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Don’t Let a Few Customers Kill Your Online Reputation

David Bosley

Today’s consumers are laser-focused on finding the best possible deal. One of the first things people do when they start shopping for products or services is to hit the internet and check out the reviews on Amazon, Yelp, Google or Facebook. This so-called “social proof” is the digital era’s method of asking a neighbor for a recommendation. Unfortunately, these recommendations can be either positive or negative — and it can be tough to control which way your customers lean when they’re leaving a review for your business. If there are only a few reviews on a popular ratings site and several of them are negative, your sales will almost certainly be impacted, and not in a good way! Don’t let a few sour grapes ruin your positive reputation online. 

Social Proof

Let’s face it, people are sheep. When you see a group of people crowding to a new venue, you immediately think “Oooh, this [whatever] is cool — all my friends are checking it out! I must go/do it /be seen there, too!” This need to follow the crowd manifests as social proof and it can be a marketer’s best friend. Think of social proof as a way to create word-of-mouth buzz that can be massive in scale, and add a great deal of oomph to your street cred. Whether your brand invests in celebrity bloggers, professional Instagrammers or credible experts, these tactics can get you massive engagement and speed sales volume significantly.

Customer Reviews For Social Proof

Personal Recommendations to Online Reviews

In the good ol’ days, a personal recommendation from friends and family was gold, and you would be crazy to try something that your close circle didn’t endorse. With the growth of local communities into big cities, it’s no longer possible to find out about a business before you use their services — or is it? The online community is great at sharing their thoughts and ideas about a variety of different topics, goods and services. These verified reviews on the web are a way of “trying before you buy” and reducing the risk of the unknown. This is especially important for large purchases that have a long-term impact, such as home builders, vehicles and banks. Even consumers goods are open to endorsements on the majority of shopping sites, including mega-retailers Amazon.com, Walmart and Target. This helps potential buyers see whether items are received well-packaged, in good working order and of a good quality.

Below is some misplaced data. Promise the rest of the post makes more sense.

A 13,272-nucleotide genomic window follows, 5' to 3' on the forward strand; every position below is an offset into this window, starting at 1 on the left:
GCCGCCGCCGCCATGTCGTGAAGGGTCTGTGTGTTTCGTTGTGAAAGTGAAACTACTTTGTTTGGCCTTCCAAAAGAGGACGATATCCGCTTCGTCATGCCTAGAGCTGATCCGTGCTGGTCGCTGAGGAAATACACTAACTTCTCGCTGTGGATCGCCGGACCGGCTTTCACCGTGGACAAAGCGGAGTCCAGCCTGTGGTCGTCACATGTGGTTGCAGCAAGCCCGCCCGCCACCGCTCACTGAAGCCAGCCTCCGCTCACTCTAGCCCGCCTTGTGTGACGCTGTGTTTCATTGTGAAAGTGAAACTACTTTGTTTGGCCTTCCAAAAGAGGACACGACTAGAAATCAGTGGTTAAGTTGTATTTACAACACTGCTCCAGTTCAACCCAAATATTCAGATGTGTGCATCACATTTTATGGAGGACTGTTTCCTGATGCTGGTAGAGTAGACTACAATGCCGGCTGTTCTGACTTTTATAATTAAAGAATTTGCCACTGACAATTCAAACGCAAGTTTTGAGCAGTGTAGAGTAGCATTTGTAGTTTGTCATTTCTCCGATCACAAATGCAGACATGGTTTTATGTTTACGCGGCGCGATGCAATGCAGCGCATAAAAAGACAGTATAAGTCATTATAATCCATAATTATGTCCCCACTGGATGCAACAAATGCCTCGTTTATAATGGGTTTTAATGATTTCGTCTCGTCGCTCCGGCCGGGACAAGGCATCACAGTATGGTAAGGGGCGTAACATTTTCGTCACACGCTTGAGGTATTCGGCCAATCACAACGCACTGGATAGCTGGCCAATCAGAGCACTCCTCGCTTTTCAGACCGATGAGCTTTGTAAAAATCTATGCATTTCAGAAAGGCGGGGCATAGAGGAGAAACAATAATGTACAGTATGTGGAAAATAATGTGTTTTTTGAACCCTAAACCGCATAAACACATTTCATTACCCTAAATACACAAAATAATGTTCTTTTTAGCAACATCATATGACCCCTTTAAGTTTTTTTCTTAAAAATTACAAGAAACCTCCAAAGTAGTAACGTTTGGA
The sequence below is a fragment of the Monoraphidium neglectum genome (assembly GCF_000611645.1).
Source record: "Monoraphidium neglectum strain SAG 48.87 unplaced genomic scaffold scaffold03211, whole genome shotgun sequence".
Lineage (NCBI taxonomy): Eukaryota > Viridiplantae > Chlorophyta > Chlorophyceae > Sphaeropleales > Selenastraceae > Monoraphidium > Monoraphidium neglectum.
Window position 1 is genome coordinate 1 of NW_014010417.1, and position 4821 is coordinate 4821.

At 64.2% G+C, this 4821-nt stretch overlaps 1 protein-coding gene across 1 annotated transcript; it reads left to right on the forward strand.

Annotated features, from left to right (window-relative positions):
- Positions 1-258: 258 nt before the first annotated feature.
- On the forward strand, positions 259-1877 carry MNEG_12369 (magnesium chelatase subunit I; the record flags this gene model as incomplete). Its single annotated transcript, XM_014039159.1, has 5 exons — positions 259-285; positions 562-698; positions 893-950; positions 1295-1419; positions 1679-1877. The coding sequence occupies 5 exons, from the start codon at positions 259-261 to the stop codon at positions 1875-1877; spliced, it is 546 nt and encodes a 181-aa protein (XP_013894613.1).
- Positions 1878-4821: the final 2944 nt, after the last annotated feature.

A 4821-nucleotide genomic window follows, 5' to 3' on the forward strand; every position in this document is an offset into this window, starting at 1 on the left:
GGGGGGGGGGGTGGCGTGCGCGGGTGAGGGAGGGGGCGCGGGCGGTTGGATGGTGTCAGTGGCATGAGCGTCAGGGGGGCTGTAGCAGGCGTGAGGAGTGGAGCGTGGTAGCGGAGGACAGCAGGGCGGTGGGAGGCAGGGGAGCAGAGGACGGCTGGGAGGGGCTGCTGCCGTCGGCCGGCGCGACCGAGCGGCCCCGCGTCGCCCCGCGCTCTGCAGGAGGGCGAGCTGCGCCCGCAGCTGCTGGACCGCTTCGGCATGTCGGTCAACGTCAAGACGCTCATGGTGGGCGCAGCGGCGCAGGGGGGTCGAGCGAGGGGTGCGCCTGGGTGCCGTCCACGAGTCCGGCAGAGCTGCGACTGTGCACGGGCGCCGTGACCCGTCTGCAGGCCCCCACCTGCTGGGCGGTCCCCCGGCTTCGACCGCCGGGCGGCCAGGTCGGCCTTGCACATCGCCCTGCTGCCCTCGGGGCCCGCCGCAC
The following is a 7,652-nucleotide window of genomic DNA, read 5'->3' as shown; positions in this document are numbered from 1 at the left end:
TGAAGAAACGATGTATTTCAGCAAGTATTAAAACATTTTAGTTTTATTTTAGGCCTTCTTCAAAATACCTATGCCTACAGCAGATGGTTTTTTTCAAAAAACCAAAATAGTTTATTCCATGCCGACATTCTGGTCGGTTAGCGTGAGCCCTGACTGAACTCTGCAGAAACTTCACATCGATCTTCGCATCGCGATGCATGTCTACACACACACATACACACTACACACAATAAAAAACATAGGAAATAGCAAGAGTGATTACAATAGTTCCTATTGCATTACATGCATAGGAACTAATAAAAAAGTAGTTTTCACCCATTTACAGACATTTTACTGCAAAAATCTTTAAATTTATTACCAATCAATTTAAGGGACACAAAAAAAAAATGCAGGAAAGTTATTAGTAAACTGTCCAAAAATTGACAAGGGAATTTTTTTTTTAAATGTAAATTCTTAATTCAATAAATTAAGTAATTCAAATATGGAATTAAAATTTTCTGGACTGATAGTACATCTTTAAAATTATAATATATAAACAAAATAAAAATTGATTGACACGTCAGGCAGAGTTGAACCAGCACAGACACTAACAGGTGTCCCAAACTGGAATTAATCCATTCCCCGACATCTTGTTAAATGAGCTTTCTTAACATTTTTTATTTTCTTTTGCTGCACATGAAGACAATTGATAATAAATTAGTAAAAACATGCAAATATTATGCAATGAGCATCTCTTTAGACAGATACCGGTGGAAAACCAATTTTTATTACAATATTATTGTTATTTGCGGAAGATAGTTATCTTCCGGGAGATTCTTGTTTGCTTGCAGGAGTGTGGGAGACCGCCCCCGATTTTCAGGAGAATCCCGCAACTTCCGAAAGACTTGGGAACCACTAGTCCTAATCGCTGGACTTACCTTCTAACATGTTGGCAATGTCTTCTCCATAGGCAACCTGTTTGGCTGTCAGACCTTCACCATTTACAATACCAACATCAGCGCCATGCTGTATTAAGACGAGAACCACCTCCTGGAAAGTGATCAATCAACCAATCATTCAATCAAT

Verified is Better

While older Americans may be more likely to head to a Consumer Reports magazine or try to speak with someone in their circle who can offer their recommendation, Millennials in particular are focused on verified web-based reviews. The important word here is “verified”, as this demographic realizes how easy it is to fake a review on a retailer’s website. While reviews on third-party websites can also be spoofed, it’s more difficult as some buyers are verified by the retailer before they’re allowed to make comments on a particular product or service.

Managing Your Reputation

It doesn’t take rocket scientists or even marketing ninjas to help improve your online reputation. Simply bury the few customers who weren’t thrilled with your service or offering (there’s always a few — no matter how amazing you are) in a deluge of fabulous reviews from satisfied customers. Sounds simple, right?!? It does take rigor on the part of yourself and your team to ask for review every single time, and possibly even some incentives to customers to leave you a great review in a public place. Use this marketing gold in various places on your website. When others see how much your product is being enjoyed by others, prospects are much more likely to hand you some cash. Or crypto. Or whatever.